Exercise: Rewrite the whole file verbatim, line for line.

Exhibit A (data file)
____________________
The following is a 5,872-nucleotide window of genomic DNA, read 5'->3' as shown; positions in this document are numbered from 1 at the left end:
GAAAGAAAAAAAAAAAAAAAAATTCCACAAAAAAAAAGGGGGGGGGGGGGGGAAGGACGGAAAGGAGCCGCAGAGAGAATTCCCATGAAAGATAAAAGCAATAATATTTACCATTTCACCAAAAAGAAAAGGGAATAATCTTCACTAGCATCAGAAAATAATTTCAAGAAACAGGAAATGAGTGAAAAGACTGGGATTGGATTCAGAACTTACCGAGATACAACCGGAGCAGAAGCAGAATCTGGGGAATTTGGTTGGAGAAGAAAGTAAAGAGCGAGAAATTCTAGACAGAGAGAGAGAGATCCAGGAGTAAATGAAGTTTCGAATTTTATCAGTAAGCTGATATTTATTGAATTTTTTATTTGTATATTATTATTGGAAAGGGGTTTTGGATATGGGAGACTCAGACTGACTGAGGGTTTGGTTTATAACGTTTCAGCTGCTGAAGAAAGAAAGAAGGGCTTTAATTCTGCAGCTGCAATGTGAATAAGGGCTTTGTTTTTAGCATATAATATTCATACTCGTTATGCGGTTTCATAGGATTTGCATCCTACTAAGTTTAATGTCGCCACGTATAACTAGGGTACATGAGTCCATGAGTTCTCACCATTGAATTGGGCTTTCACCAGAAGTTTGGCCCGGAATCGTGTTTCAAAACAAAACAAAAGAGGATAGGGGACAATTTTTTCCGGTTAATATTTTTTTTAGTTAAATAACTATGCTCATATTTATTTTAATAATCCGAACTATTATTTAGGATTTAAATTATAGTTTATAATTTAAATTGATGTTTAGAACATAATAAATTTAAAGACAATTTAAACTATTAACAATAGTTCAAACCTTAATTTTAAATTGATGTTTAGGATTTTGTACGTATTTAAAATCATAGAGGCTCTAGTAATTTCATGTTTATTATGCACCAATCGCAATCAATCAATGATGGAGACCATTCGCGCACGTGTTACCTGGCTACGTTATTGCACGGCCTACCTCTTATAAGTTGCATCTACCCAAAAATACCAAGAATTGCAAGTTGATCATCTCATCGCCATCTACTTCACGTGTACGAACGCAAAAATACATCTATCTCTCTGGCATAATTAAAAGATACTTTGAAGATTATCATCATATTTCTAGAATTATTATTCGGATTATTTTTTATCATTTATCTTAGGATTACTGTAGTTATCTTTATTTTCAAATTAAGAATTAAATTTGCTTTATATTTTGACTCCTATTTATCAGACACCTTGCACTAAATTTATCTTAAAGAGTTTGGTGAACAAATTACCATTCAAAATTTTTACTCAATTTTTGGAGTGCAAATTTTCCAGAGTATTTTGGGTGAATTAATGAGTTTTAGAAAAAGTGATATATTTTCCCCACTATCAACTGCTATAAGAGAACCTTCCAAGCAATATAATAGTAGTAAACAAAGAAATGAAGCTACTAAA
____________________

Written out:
The following is a 5,872-nucleotide window of genomic DNA, read 5'->3' as shown; positions in this document are numbered from 1 at the left end:
GAAAGAAAAAAAAAAAAAAAAATTCCACAAAAAAAAAGGGGGGGGGGGGGGGAAGGACGGAAAGGAGCCGCAGAGAGAATTCCCATGAAAGATAAAAGCAATAATATTTACCATTTCACCAAAAAGAAAAGGGAATAATCTTCACTAGCATCAGAAAATAATTTCAAGAAACAGGAAATGAGTGAAAAGACTGGGATTGGATTCAGAACTTACCGAGATACAACCGGAGCAGAAGCAGAATCTGGGGAATTTGGTTGGAGAAGAAAGTAAAGAGCGAGAAATTCTAGACAGAGAGAGAGAGATCCAGGAGTAAATGAAGTTTCGAATTTTATCAGTAAGCTGATATTTATTGAATTTTTTATTTGTATATTATTATTGGAAAGGGGTTTTGGATATGGGAGACTCAGACTGACTGAGGGTTTGGTTTATAACGTTTCAGCTGCTGAAGAAAGAAAGAAGGGCTTTAATTCTGCAGCTGCAATGTGAATAAGGGCTTTGTTTTTAGCATATAATATTCATACTCGTTATGCGGTTTCATAGGATTTGCATCCTACTAAGTTTAATGTCGCCACGTATAACTAGGGTACATGAGTCCATGAGTTCTCACCATTGAATTGGGCTTTCACCAGAAGTTTGGCCCGGAATCGTGTTTCAAAACAAAACAAAAGAGGATAGGGGACAATTTTTTCCGGTTAATATTTTTTTTAGTTAAATAACTATGCTCATATTTATTTTAATAATCCGAACTATTATTTAGGATTTAAATTATAGTTTATAATTTAAATTGATGTTTAGAACATAATAAATTTAAAGACAATTTAAACTATTAACAATAGTTCAAACCTTAATTTTAAATTGATGTTTAGGATTTTGTACGTATTTAAAATCATAGAGGCTCTAGTAATTTCATGTTTATTATGCACCAATCGCAATCAATCAATGATGGAGACCATTCGCGCACGTGTTACCTGGCTACGTTATTGCACGGCCTACCTCTTATAAGTTGCATCTACCCAAAAATACCAAGAATTGCAAGTTGATCATCTCATCGCCATCTACTTCACGTGTACGAACGCAAAAATACATCTATCTCTCTGGCATAATTAAAAGATACTTTGAAGATTATCATCATATTTCTAGAATTATTATTCGGATTATTTTTTATCATTTATCTTAGGATTACTGTAGTTATCTTTATTTTCAAATTAAGAATTAAATTTGCTTTATATTTTGACTCCTATTTATCAGACACCTTGCACTAAATTTATCTTAAAGAGTTTGGTGAACAAATTACCATTCAAAATTTTTACTCAATTTTTGGAGTGCAAATTTTCCAGAGTATTTTGGGTGAATTAATGAGTTTTAGAAAAAGTGATATATTTTCCCCACTATCAACTGCTATAAGAGAACCTTCCAAGCAATATAATAGTAGTAAACAAAGAAATGAAGCTACTAAA